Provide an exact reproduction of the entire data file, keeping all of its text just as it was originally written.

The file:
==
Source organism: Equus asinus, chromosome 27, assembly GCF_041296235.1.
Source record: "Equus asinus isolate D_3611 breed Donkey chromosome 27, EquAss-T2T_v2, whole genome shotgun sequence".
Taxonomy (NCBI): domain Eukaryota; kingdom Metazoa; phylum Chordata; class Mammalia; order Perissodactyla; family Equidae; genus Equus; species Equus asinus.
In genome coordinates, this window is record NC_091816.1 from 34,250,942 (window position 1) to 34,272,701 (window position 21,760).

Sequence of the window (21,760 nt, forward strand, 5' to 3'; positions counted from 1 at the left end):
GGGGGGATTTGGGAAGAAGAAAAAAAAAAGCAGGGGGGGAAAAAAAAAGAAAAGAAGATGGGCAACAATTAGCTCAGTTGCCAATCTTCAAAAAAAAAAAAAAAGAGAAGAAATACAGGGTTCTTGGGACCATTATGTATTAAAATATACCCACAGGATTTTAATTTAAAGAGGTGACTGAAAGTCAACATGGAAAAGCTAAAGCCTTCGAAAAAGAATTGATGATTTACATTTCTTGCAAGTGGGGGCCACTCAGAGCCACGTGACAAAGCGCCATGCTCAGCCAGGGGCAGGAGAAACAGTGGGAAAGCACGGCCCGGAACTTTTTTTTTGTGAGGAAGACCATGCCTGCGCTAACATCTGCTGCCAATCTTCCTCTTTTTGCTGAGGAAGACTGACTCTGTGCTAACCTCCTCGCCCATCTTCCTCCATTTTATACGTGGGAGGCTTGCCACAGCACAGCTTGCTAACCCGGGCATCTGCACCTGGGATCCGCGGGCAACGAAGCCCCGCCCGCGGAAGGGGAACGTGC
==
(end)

Source organism: Equus asinus, chromosome 27, assembly GCF_041296235.1.
Source record: "Equus asinus isolate D_3611 breed Donkey chromosome 27, EquAss-T2T_v2, whole genome shotgun sequence".
Taxonomy (NCBI): domain Eukaryota; kingdom Metazoa; phylum Chordata; class Mammalia; order Perissodactyla; family Equidae; genus Equus; species Equus asinus.
In genome coordinates, this window is record NC_091816.1 from 34,250,942 (window position 1) to 34,272,701 (window position 21,760).

Sequence of the window (21,760 nt, forward strand, 5' to 3'; positions counted from 1 at the left end):
GGGGGGATTTGGGAAGAAGAAAAAAAAAAGCAGGGGGGGAAAAAAAAAGAAAAGAAGATGGGCAACAATTAGCTCAGTTGCCAATCTTCAAAAAAAAAAAAAAAGAGAAGAAATACAGGGTTCTTGGGACCATTATGTATTAAAATATACCCACAGGATTTTAATTTAAAGAGGTGACTGAAAGTCAACATGGAAAAGCTAAAGCCTTCGAAAAAGAATTGATGATTTACATTTCTTGCAAGTGGGGGCCACTCAGAGCCACGTGACAAAGCGCCATGCTCAGCCAGGGGCAGGAGAAACAGTGGGAAAGCACGGCCCGGAACTTTTTTTTTGTGAGGAAGACCATGCCTGCGCTAACATCTGCTGCCAATCTTCCTCTTTTTGCTGAGGAAGACTGACTCTGTGCTAACCTCCTCGCCCATCTTCCTCCATTTTATACGTGGGAGGCTTGCCACAGCACAGCTTGCTAACCCGGGCATCTGCACCTGGGATCCGCGGGCAACGAAGCCCCGCCCGCGGAAGGGGAACGTGC